Here is one way to work with your anger:

Imagine:
The uncertainty of the pandemic…
Witnessing again and again the murders of innocent Black people…
The worsening global climate…
Lack of leadership…

Then add:
A few small slights from loved ones…
Microaggressions from co-workers…
Worries about money…

Imagine the hard things that have happened to you and been witnessed by you as pieces of kindling collecting in the corners of your heart. As that kindling pile grows higher, it takes less and less for it to ignite into a huge conflagration. Our nervous systems are raw. It’s hard to focus on our work, our activism, our creativity.

It’s safe to say at this point in history that everyone’s kindling piles are at an all-time high.

Try this:

  • Write down everything in your kindling pile. Name the anger. Write fast. Things done to you, things you’ve done. Anything goes.
  • Put your hand on your heart. Let out a long exhale through your lips while making a whoosh sound. Repeat a few times. Remind yourself you are safe.
  • Recall a moment when you offered your natural warmth and goodness to another human. Recall what you do: spontaneous texts to friends, checking on an elderly neighbor, donating to causes. Feel your natural warmth and goodness now.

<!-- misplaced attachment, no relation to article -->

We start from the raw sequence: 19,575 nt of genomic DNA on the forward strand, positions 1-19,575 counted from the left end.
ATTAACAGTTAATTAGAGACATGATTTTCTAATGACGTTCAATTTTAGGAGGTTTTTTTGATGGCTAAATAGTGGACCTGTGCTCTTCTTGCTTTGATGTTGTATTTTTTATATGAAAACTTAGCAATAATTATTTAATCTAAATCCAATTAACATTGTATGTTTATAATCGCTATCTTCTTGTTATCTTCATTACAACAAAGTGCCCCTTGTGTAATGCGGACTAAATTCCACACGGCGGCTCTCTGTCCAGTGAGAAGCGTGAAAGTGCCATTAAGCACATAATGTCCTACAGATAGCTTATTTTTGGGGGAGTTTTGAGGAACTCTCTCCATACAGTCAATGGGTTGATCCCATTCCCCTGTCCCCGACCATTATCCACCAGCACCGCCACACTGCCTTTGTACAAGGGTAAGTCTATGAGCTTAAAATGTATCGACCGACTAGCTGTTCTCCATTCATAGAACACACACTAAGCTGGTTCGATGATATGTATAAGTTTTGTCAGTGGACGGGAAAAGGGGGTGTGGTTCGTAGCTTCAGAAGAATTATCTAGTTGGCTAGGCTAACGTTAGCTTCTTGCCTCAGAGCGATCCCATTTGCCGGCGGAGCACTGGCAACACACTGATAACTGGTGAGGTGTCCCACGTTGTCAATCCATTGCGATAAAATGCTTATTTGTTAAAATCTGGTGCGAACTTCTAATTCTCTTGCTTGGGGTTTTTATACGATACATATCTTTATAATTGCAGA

• Read your kindling pile list. Is there anything in it that you want to, and can, take action on this week? It could be writing a letter to your police department, cutting back on news, registering to get out the vote in your town. Break it down into two or three specific things you can actually do this week. Vague plans or feeling hopeless will only feed your future fires.
  • Notice if there is anyone on your kindling list you have a personal relationship with and, if so, take a few breaths to remember they too are essentially good. They too extend warmth and kindness to others. They too have good intentions, if not always skillful means. (Note: you do not need to do this for anyone you don’t want. This is not about gaslighting yourself.)